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Saudi king promotes son in defense shuffle
by Staff Writers
Riyadh, Saudi Arabia (UPI) May 28, 2013

disclaimer: image is for illustration purposes only

King Abdullah's naming of his son as the head of the newly created National Guard Ministry a month after sacking the deputy defense minister, who is key figure in the kingdom's military, has raised concerns that trouble is brewing within the royal family.

Abdullah's promotion of Prince Miteb bin Abdullah was widely seen as part of the monarch's effort to elevate a new generation of royal princes to command positions to lead the kingdom through the dramatic changes sweeping the Middle East.

The king has made several key leadership changes in recent months which clearly will affect the increasingly pressing issue of the royal succession, given Abdullah's age -- he'll be 90 this year -- and the infirmity of the crown prince and others of his generation, the son's of Saudi Arabia's founder, King Abdul Aziz.

How this will play out isn't altogether clear.

But given the advanced age of Abdullah's generation, who have handed the throne from brother to brother rather than from father to son since Abdul Azia died in 1953, the point at which his grandsons take over is fast approaching.

The king created the Ministry of the National Guard by royal decree, thus augmenting the importance of that force, which Abdullah himself had commanded from 1962 to 2010 when he put Miteb in charge.

This is the second major shuffle within the military realm he has made within a few weeks and would suggest he is seeking to assert direct control over the kingdom's armed forces.

Miteb's appointment follows Abdullah's surprise dismissal of Prince Khalid bin Sultan as deputy defense minister, a post that effectively runs Saudi Arabia's regular armed forces and which he had held since 2001.

Khalid, who commanded all Arab and Muslim forces during the U.S.-led Operation Desert Storm in the 1990-91 Gulf War against Iraq, was widely considered to be a competent administrator but lacking in military skills.

He was widely blamed for the poor performance of Saudi forces, and their heavy casualties, against rebel Houthi tribesmen in northern Yemen in 2009, the largest Saudi military operation since Desert Storm.

Khalid, 63, was replaced by a relatively unknown royal, Prince Fahd bin Abdullah, a former navy commander.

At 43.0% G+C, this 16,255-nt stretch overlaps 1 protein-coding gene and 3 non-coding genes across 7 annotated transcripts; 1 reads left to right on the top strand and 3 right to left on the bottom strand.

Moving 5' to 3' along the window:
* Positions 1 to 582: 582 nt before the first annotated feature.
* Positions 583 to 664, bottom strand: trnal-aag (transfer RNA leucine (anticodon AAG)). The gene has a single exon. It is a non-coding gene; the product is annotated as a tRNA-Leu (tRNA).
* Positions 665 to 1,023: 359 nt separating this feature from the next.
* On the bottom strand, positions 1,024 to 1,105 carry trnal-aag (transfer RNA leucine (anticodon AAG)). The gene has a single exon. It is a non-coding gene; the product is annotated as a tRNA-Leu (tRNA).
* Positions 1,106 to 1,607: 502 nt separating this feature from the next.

Among Abdullah's generation of Saudi princes jostling to succeed him, Khalid's credentials and strong family clan within the House of Saud put him among the leading candidates.

His father, Crown Prince Sultan, who was defense minister for nearly five decades until his death in 2011, was immensely powerful and ensured that despite his military shortcomings the son held a senior position that would boost his prospects when it came to choosing a new monarch.

The appointments of Prince Fahd and Prince Miteb thus give the king immense control over Saudi Arabia's military, the regular armed forces run by the Defense Ministry, and the National Guard, a largely tribal and conservative force whose primary mission is to protect the House of Saud and act as a counterbalance to the regular military.

The current defense minister, Prince Salman, Khalid's uncle and the crown prince, is in poor health and is reportedly to be suffering increasingly from dementia.

So Fahd, Abdullah's man, effectively has hands-on control of the vast defense budget and Saudi Arabia's regular armed forces and is likely to eventually take over as defense minister himself.

"Prince Fahd's pedigree is not part of the House of Saud's mainstream. So he's not a potential future king," observed Simon Henderson, director of the Gulf and Energy Policy Program at the Washington Institute for Near East Policy.

"But Khalid's sacking will likely be seen as a setback for some of the king's rival half-brothers -- the so-called Sudairi princes -- and their sons," said Henderson, a longtime observer of Saudi affairs.

"Ironically, the new deputy defense minister is distantly related to the Sudairis," the seven sons of Abdul Aziz's favorite wife, Hassa al-Sudairi who have long formed a powerful and often dominant faction within the royal family.

"For Washington, Fahd's appointment means that the U.S. military now has a competent, experienced and authoritative royal to deal with in further developing the long-standing bilateral relationship," Henderson noted.

"But Washington should also be concerned that this latest twist in royal politics could provoke destabilizing countermoves within the House of Saud," Henderson observed.


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